DepEd helping keep languages aliveThursday, May 02, 2013 12:00 AM Views : 2557Ina Hernando-Malipot
Manila, Philippines --- The Department of Education is helping keep indigenous languages alive by mandating their use as a medium of instruction of young children as part of its Mother Tongue-Based Multi-Lingual Education (MTB-MLE) program.
DepEd Undersecretary for Programs and Projects Dina Ocampo-Cristobal said 10 more local languages are being eyed to be included in the MTB-MLE program.
Last year, DepEd started the use of 12 local languages in teaching students from Kindergarten to Grade 3 in some schools nationwide.
The 12 major languages that were include in the MTB-MBLE program are Tagalog, Kapampangan, Pangasinense, Iloko, Bikol, Cebuano, Hiligaynon, Waray, Tausug, Maguindanaoan, Maranao, and Chabacano.
This year the DepEd is considering to include six more local languages in the program upon the request of various regions—particularly the Autonomous Region of Muslim Mindanao (ARMM)—while four others are being carefully studied to ensure "that there will be no overlap," said Cristobal.
She said that DepEd will release the list of the additional local languages once the "learning materials have been finalized."
With the goal of developing well-rounded and life-long learners under the K to 12 basic education reform program, DepEd implemented the languages spoken by students at home to be used to study lessons up to Grade 3 through institutionalizing the teaching of MTB-MLE as one of the subjects from Grade 1 to Grade 3 and as the medium of instruction from kinder to Grade 3 last school year.
In a speech during the 60th anniversary of Summer Institute of Linguistics (SIL), Education Secretary Armin Luistro said the MBT-BLE is more than just about making it easier to educate young children.
"At first, I thought it [MTB-MLE] was just language but when I visited schools, I realized that that it was about young people speaking from the heart, it's about teachers trying to contextualize their lessons and more importantly, it's about a nation in search for its own identity," he said.
"Primary education using the mother tongue helps the process of learning by introducing concepts to students in the language they are most used to."
He said that the DepEd partnership with SIL "also helps in the preservation of indigenous Philippine languages that are in danger" and even "reviving those that are extinct" if possible.
The Philippines has 181 languages but only 177 are currently being used, the SIL said.
Out of the 181, 153 languages are considered "healthy"; 14 are "in trouble"; 10 are "dying" and four are already "extinct" as revealed by SIL.
Stressing the importance of language development, SIL Philippines Incoming Director Jason Griffiths, said "every language has value," and it is a "right of every community to develop their own language."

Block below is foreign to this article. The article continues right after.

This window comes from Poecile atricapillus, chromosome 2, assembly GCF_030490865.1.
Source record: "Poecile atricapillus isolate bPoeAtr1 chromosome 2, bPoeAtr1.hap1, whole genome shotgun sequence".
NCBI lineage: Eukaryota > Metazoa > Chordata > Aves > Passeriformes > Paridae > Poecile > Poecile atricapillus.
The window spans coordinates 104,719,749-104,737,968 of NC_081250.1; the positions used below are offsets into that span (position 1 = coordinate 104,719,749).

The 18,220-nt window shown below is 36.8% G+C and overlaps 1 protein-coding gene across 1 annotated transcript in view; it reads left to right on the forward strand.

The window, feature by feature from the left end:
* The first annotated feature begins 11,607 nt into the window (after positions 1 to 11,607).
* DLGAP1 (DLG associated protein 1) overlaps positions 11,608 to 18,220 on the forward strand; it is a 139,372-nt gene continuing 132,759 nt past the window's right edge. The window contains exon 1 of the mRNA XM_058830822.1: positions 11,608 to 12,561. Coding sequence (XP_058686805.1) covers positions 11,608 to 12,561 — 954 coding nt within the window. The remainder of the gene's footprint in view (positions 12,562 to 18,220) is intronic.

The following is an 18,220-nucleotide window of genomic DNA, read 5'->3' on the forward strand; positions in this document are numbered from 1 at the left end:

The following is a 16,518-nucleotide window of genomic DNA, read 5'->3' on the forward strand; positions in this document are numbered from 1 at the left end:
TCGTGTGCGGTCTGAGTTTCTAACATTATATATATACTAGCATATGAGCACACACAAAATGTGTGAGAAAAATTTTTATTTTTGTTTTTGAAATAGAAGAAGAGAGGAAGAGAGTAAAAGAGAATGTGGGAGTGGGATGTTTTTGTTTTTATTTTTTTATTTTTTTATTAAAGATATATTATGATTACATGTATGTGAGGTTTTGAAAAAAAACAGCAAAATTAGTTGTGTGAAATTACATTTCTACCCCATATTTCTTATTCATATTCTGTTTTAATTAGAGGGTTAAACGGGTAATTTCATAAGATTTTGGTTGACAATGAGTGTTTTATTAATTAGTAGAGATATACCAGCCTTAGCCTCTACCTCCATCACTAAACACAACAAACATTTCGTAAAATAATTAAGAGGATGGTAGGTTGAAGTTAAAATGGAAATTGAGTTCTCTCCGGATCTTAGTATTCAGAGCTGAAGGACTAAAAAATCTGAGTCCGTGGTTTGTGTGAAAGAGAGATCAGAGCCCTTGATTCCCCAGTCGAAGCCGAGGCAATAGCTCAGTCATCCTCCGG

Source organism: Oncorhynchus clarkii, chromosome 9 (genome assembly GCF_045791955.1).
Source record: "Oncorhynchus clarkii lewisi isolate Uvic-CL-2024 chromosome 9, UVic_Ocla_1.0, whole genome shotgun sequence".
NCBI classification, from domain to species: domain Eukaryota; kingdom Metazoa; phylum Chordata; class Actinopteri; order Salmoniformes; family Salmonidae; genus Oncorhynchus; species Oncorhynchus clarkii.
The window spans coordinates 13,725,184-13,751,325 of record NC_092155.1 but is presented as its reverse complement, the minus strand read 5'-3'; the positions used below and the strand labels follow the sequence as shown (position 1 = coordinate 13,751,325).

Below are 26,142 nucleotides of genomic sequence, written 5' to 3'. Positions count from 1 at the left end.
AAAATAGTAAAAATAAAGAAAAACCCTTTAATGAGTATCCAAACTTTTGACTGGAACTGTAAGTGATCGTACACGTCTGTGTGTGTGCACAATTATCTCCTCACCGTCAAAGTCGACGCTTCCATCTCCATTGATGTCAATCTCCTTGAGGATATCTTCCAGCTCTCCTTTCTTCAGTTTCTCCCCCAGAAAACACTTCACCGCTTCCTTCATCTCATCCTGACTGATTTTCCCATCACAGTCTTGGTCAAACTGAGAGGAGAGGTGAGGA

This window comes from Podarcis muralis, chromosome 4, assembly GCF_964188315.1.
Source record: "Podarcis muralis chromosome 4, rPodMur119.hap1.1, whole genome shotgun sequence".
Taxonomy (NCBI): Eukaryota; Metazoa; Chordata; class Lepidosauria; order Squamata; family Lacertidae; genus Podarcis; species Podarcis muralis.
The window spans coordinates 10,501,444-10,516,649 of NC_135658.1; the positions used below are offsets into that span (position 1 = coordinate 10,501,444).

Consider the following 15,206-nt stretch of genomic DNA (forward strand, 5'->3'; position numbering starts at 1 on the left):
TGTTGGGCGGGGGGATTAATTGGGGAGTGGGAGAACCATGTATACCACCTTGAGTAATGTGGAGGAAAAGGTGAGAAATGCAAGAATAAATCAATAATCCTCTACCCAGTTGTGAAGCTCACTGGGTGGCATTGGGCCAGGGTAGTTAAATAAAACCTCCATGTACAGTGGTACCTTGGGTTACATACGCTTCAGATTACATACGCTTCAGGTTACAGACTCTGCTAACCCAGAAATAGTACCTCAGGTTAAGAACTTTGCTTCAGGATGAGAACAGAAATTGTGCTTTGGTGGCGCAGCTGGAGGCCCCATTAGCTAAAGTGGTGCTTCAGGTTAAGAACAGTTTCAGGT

However, due to changes brought by globalization, language endangerment has become prevalent.
Luistro said that part of the educational reform being pushed by DepEd is to discover the Filipino soul.
"Even at this stage, we Filipinos are still trying to discover our soul," he said.
"It's important for us to recognize our roots and how we communicate so what better way to do that than through our native languages?" he added.
When institutionalized last June, DepEd met a lot of criticisms from various sectors regarding the use of mother tongue in schools, particularly in areas where more than one dialect is being spoken. There were also groups that opposed its implementation citing "inadequate teacher training and lack of materials written in first language of L1."
Cristobal said that DepEd will continue to improve the MTB-MLE, adding that the support for the use of the child's language for learning new concepts is very strong worldwide.
"There will always be criticisms particularly if you are promoting a language," Cristobal said. "And as materials are used, there's feedback so what's important is to figure out how to possibly incorporate these and continuously improve the materials."
Currently, a total of 921 schools nationwide have been pioneering the MTB-MLE. The mother tongue pilot program is implemented with assistance from the Basic Education Assistance for Mindanao, Third Elementary Education Program, Translators Association of the Philippines, Save the Children Foundation, and the Summer Institute of Linguistics (SIL.)
Cristobal said that DepEd has already organized a team of MTB-MLE trainers for each region composed of education supervisors. The existing MTB-MLE regional training team organized for the pilot schools shall be the same team that will be responsible for the division and school-based training of teachers on MTB-MLE for the K to 12.